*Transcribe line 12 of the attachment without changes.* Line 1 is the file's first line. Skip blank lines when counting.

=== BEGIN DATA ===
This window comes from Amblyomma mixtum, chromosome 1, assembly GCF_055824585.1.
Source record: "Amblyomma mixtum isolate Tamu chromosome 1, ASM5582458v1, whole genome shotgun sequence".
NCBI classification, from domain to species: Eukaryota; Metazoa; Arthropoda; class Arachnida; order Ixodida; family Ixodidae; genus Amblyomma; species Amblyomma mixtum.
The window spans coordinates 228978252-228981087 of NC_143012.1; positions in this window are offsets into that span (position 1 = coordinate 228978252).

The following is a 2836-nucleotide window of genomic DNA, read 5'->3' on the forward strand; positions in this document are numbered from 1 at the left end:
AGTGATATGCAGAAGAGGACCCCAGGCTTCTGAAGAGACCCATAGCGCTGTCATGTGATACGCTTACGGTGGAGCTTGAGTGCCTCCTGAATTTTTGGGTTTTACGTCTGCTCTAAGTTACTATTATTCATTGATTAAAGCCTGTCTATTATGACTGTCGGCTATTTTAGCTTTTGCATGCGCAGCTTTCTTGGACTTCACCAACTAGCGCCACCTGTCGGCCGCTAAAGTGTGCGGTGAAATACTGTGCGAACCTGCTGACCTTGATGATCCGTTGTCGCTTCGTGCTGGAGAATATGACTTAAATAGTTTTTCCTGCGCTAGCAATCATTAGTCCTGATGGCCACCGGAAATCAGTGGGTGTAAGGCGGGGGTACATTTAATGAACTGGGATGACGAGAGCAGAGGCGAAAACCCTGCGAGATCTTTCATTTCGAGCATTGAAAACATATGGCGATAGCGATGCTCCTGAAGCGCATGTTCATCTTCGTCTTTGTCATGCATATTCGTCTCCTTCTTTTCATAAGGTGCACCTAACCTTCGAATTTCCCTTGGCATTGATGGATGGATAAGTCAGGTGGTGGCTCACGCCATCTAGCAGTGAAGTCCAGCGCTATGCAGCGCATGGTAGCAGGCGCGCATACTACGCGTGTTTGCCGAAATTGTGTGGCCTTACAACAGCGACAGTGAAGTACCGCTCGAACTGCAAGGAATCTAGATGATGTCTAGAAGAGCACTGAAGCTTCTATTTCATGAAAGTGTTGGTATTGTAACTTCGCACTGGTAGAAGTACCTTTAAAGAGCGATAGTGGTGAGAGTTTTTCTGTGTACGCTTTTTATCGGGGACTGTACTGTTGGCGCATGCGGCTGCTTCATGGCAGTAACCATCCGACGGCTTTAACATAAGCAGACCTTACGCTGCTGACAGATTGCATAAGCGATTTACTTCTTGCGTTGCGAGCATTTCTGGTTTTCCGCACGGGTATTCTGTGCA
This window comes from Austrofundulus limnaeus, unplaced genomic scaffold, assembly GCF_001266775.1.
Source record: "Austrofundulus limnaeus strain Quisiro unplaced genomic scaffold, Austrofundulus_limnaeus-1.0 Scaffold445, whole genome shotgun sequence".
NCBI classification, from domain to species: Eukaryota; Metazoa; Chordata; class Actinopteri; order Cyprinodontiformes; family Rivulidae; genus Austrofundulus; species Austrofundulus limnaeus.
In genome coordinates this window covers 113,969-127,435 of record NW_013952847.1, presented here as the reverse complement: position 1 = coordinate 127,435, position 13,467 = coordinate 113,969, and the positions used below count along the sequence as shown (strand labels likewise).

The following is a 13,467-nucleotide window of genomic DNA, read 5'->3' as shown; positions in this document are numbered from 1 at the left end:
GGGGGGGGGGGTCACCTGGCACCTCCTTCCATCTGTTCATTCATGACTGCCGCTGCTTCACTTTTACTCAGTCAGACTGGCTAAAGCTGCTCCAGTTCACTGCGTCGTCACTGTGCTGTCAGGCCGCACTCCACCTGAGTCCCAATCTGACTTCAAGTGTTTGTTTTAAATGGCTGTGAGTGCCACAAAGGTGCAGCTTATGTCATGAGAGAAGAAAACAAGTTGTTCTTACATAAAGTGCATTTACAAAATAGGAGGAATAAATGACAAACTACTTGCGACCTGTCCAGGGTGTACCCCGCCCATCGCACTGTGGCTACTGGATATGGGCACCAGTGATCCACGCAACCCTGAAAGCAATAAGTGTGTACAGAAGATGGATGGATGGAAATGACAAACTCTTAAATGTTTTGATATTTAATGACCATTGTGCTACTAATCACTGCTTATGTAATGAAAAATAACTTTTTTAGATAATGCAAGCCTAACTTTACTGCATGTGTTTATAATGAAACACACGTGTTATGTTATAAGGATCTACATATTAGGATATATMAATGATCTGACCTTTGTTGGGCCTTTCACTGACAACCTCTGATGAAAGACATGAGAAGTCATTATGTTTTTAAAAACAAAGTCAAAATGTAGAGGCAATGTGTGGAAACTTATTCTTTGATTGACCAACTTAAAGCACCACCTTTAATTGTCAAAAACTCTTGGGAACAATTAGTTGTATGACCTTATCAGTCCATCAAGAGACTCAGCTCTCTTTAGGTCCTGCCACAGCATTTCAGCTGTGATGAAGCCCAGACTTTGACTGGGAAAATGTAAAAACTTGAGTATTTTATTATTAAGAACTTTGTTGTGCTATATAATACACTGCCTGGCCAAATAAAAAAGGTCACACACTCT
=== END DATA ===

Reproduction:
GGGGGGGGGGGTCACCTGGCACCTCCTTCCATCTGTTCATTCATGACTGCCGCTGCTTCACTTTTACTCAGTCAGACTGGCTAAAGCTGCTCCAGTTCACTGCGTCGTCACTGTGCTGTCAGGCCGCACTCCACCTGAGTCCCAATCTGACTTCAAGTGTTTGTTTTAAATGGCTGTGAGTGCCACAAAGGTGCAGCTTATGTCATGAGAGAAGAAAACAAGTTGTTCTTACATAAAGTGCATTTACAAAATAGGAGGAATAAATGACAAACTACTTGCGACCTGTCCAGGGTGTACCCCGCCCATCGCACTGTGGCTACTGGATATGGGCACCAGTGATCCACGCAACCCTGAAAGCAATAAGTGTGTACAGAAGATGGATGGATGGAAATGACAAACTCTTAAATGTTTTGATATTTAATGACCATTGTGCTACTAATCACTGCTTATGTAATGAAAAATAACTTTTTTAGATAATGCAAGCCTAACTTTACTGCATGTGTTTATAATGAAACACACGTGTTATGTTATAAGGATCTACATATTAGGATATATMAATGATCTGACCTTTGTTGGGCCTTTCACTGACAACCTCTGATGAAAGACATGAGAAGTCATTATGTTTTTAAAAACAAAGTCAAAATGTAGAGGCAATGTGTGGAAACTTATTCTTTGATTGACCAACTTAAAGCACCACCTTTAATTGTCAAAAACTCTTGGGAACAATTAGTTGTATGACCTTATCAGTCCATCAAGAGACTCAGCTCTCTTTAGGTCCTGCCACAGCATTTCAGCTGTGATGAAGCCCAGACTTTGACTGGGAAAATGTAAAAACTTGAGTATTTTATTATTAAGAACTTTGTTGTGCTATATAATACACTGCCTGGCCAAATAAAAAAGGTCACACACTCT